Literary Criticism in the English Classroom:Using Critical Literacy in Literary Analysis By: Andrew Hitchcox

"Language is the prime medium through which pupils learn and express themselves across the curriculum, and all teachers have a stake in effective literacy."-Andy Goodwyn

1. Objectives of this Wiki | 2. Introduction & Overview | 3. How do We Define Literacy to Students? | 4. Developing Critical Thought in Secondary English Classrooms | 5. Why Should We Implement Critical Literacy? | 6. Critical Literacy in Practise

1. Objectives of this Wiki

This page is designed to assist educators with implementing critical thought processes into the Ontario Secondary English curriculum. As a result, students will grasp a better understanding of how to approach texts as well as other forms of literacy in a critical manner. The objectives of this wiki include:
  • To provide an understanding of critical literacy
  • To show the correlation between literary criticism and critical literacy
  • To show how critical literacy is an essential part of a student's progress within the Language Arts
  • To compare research and educational theories on literary criticism with mandates in the Ontario Secondary English curriculum
  • To provide lesson ideas, resources and publications that can assist educators in teaching their students the importance of viewing all forms of literacy in critical terms

2. Introduction & Overview

The ability to critically evaluate literature has become an important part in modern English classrooms. In the revised 2007 Ontario Secondary English Curriculum, it states that language and literacy should be designed for students to become 'aware of the many purposes for which language is used and the diverse forms it can take' (p. 3). Essentially this mandate suggests that students need to be aware of not only how literacy is used but what the implications of literacy can be. In order for this to happen, the Ontario curriculum suggests that students become familiar with what has been labelled critical literacy. The curriculum defines critical literacy as:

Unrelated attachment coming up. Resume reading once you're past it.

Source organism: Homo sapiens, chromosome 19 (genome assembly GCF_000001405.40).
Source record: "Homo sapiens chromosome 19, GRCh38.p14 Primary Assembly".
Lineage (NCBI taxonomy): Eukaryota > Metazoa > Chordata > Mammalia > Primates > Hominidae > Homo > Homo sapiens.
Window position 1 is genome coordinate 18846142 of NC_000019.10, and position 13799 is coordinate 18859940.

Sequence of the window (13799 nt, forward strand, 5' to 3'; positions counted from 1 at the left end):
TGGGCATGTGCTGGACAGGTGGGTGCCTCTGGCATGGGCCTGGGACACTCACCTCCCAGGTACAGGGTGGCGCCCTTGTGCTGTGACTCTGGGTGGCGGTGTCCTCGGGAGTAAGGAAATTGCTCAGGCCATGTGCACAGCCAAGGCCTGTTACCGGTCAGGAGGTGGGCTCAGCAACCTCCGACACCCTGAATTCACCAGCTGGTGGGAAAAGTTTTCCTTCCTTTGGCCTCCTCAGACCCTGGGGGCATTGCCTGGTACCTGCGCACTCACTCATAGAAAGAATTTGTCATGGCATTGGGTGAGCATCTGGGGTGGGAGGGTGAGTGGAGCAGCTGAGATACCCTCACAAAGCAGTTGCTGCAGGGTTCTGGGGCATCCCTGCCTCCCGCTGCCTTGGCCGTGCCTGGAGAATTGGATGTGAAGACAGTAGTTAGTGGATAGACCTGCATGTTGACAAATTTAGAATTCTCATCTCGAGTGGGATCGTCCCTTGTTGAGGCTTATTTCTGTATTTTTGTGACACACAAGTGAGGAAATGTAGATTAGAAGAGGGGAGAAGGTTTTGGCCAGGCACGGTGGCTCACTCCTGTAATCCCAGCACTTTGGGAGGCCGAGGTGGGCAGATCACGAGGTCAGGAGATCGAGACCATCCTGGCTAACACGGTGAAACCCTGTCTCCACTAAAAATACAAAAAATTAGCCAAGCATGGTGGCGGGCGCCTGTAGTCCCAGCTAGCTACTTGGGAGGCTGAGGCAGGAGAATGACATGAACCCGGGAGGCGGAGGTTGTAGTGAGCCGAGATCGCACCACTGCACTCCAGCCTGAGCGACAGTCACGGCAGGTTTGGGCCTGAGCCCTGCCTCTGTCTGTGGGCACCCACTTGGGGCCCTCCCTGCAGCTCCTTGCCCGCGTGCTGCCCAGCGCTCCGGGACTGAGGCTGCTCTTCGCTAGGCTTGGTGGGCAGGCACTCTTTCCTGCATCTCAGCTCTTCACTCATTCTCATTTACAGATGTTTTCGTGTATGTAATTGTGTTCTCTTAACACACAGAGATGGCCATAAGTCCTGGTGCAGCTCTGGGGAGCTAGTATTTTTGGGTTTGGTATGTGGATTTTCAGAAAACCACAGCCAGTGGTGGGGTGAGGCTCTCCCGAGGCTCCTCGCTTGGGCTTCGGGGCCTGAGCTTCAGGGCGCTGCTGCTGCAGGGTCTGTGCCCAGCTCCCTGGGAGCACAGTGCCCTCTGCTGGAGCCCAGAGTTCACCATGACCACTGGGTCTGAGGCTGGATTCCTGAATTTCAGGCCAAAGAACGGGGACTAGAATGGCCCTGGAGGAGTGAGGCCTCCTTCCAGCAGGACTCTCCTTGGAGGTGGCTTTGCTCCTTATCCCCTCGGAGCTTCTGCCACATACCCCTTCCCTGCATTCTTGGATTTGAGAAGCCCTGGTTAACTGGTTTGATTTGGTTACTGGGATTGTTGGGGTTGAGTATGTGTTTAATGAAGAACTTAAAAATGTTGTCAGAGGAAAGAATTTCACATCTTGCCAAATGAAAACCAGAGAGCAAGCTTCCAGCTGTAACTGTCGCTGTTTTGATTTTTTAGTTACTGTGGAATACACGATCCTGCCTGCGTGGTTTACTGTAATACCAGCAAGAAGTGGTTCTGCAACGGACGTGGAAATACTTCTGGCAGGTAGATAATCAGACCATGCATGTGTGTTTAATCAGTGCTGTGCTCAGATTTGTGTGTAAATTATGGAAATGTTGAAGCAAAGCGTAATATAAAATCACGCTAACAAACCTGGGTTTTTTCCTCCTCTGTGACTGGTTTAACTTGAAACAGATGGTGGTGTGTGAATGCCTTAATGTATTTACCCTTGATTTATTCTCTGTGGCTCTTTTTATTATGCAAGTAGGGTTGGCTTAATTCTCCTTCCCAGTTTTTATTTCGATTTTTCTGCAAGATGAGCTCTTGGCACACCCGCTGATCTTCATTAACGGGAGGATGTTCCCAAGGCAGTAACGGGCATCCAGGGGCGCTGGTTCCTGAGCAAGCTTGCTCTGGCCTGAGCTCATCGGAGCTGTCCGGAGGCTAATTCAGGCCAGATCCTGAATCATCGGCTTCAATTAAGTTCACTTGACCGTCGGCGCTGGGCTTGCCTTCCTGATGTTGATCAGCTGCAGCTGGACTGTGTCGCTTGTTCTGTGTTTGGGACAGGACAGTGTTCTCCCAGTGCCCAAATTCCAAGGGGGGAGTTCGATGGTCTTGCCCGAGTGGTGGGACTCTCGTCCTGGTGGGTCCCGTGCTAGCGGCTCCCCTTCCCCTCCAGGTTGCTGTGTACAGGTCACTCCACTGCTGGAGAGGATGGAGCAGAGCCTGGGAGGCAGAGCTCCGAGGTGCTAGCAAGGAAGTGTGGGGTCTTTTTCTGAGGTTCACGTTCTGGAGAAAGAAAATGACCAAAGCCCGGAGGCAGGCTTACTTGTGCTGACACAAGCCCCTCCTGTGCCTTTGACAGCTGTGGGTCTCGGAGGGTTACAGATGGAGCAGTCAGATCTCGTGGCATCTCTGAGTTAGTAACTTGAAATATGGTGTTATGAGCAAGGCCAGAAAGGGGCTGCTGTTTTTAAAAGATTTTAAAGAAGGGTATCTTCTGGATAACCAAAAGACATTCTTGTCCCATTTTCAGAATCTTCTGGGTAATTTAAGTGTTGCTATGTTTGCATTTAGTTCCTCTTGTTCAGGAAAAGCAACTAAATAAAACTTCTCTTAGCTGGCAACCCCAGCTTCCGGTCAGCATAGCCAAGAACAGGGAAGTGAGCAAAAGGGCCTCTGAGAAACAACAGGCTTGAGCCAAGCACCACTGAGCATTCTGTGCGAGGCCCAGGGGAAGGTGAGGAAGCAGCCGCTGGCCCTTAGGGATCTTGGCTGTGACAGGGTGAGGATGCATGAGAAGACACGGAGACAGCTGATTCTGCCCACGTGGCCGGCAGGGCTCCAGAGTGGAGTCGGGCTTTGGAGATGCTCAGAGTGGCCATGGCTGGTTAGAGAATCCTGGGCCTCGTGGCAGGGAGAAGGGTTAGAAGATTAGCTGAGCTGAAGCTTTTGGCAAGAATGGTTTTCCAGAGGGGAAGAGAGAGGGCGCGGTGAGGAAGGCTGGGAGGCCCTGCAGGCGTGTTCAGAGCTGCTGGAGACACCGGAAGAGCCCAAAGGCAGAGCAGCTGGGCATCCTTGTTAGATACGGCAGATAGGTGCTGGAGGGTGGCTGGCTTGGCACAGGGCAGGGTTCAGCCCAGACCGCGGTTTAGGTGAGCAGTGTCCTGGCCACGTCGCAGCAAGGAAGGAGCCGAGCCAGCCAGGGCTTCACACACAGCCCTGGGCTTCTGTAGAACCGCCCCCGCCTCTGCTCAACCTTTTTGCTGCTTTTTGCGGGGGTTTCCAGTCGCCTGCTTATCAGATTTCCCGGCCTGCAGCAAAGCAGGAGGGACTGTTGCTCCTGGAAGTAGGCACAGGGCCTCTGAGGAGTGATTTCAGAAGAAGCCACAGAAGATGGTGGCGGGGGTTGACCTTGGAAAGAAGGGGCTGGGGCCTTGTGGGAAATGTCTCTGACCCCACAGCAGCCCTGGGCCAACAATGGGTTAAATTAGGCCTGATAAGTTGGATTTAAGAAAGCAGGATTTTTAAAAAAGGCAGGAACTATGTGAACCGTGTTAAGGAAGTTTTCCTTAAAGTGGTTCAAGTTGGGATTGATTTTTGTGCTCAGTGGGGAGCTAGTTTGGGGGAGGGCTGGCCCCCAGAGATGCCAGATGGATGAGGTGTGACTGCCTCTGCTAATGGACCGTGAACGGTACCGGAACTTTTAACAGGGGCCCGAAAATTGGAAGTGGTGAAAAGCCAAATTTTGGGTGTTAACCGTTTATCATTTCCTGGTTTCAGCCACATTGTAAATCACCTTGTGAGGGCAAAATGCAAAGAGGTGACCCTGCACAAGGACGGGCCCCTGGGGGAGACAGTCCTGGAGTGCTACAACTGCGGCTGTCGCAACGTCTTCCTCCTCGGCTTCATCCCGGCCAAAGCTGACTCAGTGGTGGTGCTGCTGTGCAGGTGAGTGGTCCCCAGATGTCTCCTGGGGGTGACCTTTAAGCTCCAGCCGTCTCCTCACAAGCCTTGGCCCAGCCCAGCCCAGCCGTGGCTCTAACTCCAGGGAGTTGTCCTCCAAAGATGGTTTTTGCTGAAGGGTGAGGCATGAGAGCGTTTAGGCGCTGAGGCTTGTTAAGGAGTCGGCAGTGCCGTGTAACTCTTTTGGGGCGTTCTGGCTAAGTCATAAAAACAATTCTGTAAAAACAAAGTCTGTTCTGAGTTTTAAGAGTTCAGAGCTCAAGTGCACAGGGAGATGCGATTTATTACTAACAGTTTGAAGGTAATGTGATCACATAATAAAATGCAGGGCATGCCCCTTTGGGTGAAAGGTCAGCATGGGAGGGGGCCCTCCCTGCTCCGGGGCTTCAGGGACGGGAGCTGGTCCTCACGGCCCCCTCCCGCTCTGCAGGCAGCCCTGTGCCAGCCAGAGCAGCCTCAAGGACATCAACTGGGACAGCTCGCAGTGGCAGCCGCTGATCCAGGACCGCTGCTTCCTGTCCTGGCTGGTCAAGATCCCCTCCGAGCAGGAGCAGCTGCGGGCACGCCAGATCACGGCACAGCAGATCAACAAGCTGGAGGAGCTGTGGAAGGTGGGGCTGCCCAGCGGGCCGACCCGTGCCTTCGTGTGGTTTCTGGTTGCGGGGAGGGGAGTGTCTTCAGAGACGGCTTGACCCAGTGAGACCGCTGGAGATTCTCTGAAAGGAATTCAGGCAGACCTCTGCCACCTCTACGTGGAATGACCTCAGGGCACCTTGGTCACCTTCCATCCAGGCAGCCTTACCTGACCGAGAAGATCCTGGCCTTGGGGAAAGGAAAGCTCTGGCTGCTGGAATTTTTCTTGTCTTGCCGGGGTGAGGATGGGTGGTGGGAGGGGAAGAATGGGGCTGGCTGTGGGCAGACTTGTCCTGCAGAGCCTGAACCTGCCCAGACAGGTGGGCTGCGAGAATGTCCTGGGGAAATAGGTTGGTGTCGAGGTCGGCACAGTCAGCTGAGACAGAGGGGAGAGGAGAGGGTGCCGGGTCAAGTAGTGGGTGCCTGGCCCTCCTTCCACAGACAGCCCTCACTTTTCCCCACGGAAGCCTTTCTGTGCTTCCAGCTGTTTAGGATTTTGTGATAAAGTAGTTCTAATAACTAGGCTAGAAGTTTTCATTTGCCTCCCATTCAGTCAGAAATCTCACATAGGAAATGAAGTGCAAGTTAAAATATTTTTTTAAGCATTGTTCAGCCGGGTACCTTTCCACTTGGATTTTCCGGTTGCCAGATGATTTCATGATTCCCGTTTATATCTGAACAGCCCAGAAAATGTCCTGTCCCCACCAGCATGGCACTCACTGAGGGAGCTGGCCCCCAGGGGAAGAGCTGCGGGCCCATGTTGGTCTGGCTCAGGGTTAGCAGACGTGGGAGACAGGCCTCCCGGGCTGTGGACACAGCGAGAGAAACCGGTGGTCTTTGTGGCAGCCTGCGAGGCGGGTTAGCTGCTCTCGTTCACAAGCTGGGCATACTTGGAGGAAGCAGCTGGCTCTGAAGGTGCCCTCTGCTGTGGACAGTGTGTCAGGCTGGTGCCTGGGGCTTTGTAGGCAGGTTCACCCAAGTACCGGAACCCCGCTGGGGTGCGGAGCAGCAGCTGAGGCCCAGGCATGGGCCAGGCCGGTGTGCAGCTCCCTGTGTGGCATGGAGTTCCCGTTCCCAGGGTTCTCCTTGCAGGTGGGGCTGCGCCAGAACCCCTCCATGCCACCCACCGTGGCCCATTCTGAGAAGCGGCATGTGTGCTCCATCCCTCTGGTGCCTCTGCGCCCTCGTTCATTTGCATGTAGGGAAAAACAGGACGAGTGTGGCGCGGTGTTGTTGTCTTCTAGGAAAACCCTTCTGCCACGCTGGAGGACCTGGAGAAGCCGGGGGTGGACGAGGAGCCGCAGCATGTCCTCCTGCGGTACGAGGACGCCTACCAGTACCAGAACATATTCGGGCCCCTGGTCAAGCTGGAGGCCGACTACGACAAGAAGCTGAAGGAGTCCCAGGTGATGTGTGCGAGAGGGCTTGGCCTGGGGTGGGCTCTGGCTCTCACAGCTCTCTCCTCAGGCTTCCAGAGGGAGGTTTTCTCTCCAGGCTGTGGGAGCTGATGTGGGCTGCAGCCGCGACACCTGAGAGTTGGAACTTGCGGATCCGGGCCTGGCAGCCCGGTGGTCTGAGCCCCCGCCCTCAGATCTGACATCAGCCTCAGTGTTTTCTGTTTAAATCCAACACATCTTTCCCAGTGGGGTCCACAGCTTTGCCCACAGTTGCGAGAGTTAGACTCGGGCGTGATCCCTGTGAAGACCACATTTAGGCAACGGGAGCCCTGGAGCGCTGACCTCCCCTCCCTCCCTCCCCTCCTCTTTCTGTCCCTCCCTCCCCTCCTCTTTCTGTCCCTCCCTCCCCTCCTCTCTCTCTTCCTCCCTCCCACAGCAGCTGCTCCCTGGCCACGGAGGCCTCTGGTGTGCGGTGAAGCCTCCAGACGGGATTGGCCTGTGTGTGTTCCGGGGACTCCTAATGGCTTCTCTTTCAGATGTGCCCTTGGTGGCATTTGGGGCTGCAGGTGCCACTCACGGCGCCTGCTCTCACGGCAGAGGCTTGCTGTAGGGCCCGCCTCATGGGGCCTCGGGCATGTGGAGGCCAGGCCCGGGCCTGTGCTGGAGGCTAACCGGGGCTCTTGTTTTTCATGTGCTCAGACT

'The capacity for a particular type of critical thinking thatinvolves looking beyond the literal meaning of texts toobserve what is present and what is missing, in oder toanalyse and evaluate a text's complete meaning and theauthor's intent. Critical literacy goes beyond conventionalthinking in focusing on issues related to fairness, equity,and social justice. Critically literate students adopt acritical stance, asking what view of the world the textadvances and whether they find this view acceptable.'(pg. 110)